miwahni (miwahni) wrote,
miwahni
miwahni

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It's Canon, Jim, but not as we know it.

The new Star Trek movie is awesome. I know I’ll need to see it a few more times before it all sinks in, but these are my impressions so far:




Loose Canon.

The movie should be titled Star Trek: Alternate Reality as right from the start it plays fast and loose with canon.

The movie opens with the sounds of a starship bridge; even before we can see the setting, we know where we are. And it finishes with the original theme music, while Leonard Nimoy recites “Space, the final frontier…” Both of these anchor the movie totally within TOS universe. But not all is as we expect.

Okay, so Kirk is the same self-righteous, obnoxious twat that he was in the series (that scene where Spock throws him off the Enterprise and he’s marooned on Gamma Delta, or Delta Gamma or whatever the hell they called it, and he’s being chased by the Hungry Red Monster? Yeah, I’m so cheering for the Monster) but this Kirk has a very different history. All nicely explained, of course, by the Romulans (plus Spock) altering the timelines and creating an alternate reality. In this reality Kirk’s father died the day he was born, and he’s gone from being the youngest Captain ever to command a starship, to probably the first person in the history of the space-time continuum to graduate from Cadet to Captain on the strength of ONE MISSION. One that he wasn’t supposed to be a part of anyway.
I don’t think Starfleet Command works that way….

As for Spock, I have two main words. Pon Farr.
I’m just sayin’.
Apart from the whole Uhura thing he was beautifully in character, and his arguments with Kirk and McCoy were TOS at its best. (Although in TOS Spock never got to evict Kirk from his ship.) A demonstration of the logic vs intuition as determinant for action that we often saw in the original.
I liked the way the actor had Spock’s characteristics down pat, from the way he straightened his tunic in the council chamber scene to the way he walks with the suggestion of a stoop at times.

Bones was one character who hadn’t changed a bit; still technophobic, and joining Starfleet after a divorce. Nice to see him true to his roots.

Scotty was a bit of a disappointment. I like Simon Pegg but never thought he’d play Scott as a sort-of mad professor. Should have expected it, really. In a nod to canon (fourth movie) Spock Prime gives Scott an equation for something that, in Spock Prime’s own timeline, Scotty had discovered. It reminded me of the incident in STIV when Scott himself gives the formula for transparent aluminium to Dr Nicholls.

Uhura, as usual, did very little other than be someone for Kirk to be interested in and for Spock to nuzzle (nuzzle? Did I just write that, in relation to Spock?) on the transporter platform. Tad unprofessional, that. In her favour, she did intercept and translate a coded Klingon message. I’d just like to see her used more in the actual story.

Chekov was a joy and a delight! His obvious near-genius went a long way to explain why a 17-year-old was on the bridge of a starship. I giggled as his attempts to have the computer recognise his speech, and his ability to get a lock on the falling Kirk and Sulu in order to transport them up speaks of an adolescence spent playing the future’s equivalent of Xbox games.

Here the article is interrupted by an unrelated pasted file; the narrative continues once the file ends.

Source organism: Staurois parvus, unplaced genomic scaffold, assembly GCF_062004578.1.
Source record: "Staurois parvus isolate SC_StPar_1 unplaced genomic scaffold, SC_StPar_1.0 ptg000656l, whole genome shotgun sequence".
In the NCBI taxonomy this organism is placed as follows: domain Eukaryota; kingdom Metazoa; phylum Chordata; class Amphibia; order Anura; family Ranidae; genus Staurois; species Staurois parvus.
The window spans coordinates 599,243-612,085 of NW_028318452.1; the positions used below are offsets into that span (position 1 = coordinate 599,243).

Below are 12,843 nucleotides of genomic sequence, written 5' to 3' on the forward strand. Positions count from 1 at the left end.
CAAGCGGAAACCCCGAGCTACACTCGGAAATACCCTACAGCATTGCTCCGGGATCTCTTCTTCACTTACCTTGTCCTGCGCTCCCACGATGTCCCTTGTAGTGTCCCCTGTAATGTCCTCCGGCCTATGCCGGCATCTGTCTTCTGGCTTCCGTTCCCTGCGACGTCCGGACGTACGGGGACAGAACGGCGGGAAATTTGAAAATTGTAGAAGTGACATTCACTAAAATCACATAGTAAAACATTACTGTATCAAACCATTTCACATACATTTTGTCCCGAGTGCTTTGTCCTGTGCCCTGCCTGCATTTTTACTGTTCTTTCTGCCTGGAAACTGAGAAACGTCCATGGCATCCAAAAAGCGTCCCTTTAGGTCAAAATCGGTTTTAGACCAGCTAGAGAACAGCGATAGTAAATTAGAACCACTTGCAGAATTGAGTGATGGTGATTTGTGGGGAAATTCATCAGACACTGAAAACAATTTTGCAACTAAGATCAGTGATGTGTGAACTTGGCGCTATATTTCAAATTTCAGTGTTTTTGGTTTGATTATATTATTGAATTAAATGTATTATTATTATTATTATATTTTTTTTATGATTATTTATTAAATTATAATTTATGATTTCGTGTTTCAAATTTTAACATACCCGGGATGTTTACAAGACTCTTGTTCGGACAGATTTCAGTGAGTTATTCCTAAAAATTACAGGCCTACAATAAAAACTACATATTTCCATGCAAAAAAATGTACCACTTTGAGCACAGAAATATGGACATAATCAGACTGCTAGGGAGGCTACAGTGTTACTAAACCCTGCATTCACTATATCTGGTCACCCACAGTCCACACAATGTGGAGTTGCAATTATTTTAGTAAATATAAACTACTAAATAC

We got to see a bit of Sulu too. I loved Captain Pike’s droll comment “Is the parking brake still on?” when Sulu was unable to get the ship into warp drive!
Interesting that he tells Kirk his skill in hand-to-hand combat lay in fencing. We know from TOS that he can fence; in The Naked Time he demonstrates that skill admirably. But by the third movie he had marked martial arts skills as well (Don’t call me Tiny!) So, did he learn them on-the-job, or was he obfuscating to Kirk in this movie?

Spock’s parents, Amanda and Sarek: well we all know that Amanda, in canon, was still alive and kicking at the time of the movies, and it was fanon that eventually killed her off. So seeing her die in this movie was a bit of a shock. Sarek’s comment that he married her because it was logical was a nice little shout-out to TOS’ Journey To Babel, one of my favourite episodes. I did like his eventual admission that he married her for love, though. And Spock had to know that.

The glimpses of Vulcan were intriguing. The architecture brought to mind some sort of hive community; I’m sure this is one aspect that will be thoroughly explored in fanfic over the next few months.

I was moved by the scenes between Spock Prime and Alternate-Reality Spock, especially when S-P is talking about the friendship that AR-S will share with Kirk; "a friendship that will define you both" (? May not be exactly right).Could hear the slash fangirlies all over the planet sighing at that one.


ETA: and the whole Kobayashi Maru thing! How good was that! In ST:TWOK Spock tells how Kirk was the only person to ever go through the test with his ship intact, and only because he cheated by subverting the program that ran the test. He also says that he never took the test himself so in effect, TWOK was his Kobayashi Maru, his no-win situation. In this movie we learn the reason; he CREATED the Kobayashi Maru test!
How cool is that.


In conclusion: I’ll buy the DVD when it’s released, and not just to stick on the shelf but to watch and watch again, while waiting for the next instalment (for there surely must be such a thing) to be released.
Tags: movies, star trek
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